The new foams just feel stiffer and thicker than the old ones. I know that "feel" is subjective, but intuition/experience can be helpful. Are newer foams made of different materials which are considered more durable (but are less compliant)?

I've never seen a discussion on this topic, but I would think it affects a very large percentage of re-foam projects.
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Old 15th June 2010, 10:53 AM   #5
Ron E is offline Ron E  United States
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changes in compliance don't change box performance much - I wouldn't be worried about T/S parameter shifts, but changes in the top end rolloff of anything that is used up near breakup is a more troublesome issue. The surround also terminates the cone resonances and could cause cancellation or reinforcement if its mechanical impedance is different.
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Old 23rd June 2010, 01:43 AM   #6
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I'm planning on using these woofers well below the frequency where any break-up might happen, so the termination issues you mentioned won't be a problem in this particular case.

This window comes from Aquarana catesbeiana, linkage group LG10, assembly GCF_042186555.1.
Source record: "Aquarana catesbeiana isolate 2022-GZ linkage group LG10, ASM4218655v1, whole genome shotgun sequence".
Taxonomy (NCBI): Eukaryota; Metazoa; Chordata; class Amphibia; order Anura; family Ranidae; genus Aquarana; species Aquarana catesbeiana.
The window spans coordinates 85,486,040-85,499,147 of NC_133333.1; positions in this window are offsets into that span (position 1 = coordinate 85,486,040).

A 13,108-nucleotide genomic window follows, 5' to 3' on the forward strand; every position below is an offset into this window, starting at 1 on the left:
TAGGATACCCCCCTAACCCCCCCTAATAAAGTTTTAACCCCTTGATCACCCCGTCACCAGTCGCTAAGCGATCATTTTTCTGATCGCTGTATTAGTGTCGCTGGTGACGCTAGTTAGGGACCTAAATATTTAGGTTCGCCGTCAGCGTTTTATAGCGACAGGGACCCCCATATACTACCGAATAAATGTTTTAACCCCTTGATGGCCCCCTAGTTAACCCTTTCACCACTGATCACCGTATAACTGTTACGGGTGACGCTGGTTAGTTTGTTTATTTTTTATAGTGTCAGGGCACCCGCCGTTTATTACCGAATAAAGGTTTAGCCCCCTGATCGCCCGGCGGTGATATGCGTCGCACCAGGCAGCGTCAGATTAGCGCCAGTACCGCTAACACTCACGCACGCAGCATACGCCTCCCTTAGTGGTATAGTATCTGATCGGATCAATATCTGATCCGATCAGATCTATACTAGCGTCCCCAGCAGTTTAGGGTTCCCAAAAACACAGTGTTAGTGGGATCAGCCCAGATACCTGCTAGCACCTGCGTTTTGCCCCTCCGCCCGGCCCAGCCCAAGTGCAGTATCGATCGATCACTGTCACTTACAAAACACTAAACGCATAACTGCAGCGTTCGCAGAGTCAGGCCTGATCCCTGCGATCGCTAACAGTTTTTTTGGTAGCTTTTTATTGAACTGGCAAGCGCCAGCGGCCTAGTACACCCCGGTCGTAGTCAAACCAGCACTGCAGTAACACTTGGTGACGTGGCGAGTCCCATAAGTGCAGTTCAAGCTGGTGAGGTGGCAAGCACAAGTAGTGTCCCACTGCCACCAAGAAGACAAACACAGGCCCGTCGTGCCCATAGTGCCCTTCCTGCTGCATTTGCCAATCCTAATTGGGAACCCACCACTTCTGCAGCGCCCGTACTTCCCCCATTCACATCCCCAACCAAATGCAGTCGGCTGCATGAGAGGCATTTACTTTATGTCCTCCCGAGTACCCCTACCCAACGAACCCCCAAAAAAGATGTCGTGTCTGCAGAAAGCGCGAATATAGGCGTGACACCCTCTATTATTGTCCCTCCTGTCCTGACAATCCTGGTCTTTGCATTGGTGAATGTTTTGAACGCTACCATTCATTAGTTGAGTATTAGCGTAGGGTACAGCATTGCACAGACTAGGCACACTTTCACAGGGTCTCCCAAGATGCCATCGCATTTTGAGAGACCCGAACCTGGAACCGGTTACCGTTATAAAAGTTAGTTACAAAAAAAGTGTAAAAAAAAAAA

On other re-foam projects, I've noticed a shift (upward) of as much as 20% in free air resonance with new foam vs. its original measured value.

What I've started to do is order replacement foams from various sources and measure their actual effect on my test woofer. I haven't been able to figure out any other way to determine which new foams will come closest to providing the original parameters.
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Old 23rd June 2010, 12:38 PM   #7
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Read thru this thread here Compliance of replacement foam surrounds - The Classic Speaker Pages Discussion Forums
and in particular, post #40 which my rant on an established speaker manufacturer industry test method for measuring compliance. However, that data is kept private. Attempts on my part to free up the data fell on deaf ears.

You just have to trust your suppliers......
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Old 23rd June 2010, 06:00 PM   #8
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Wow, great reference. Thanks.

FWIW, the way I'm testing the new surrounds is this...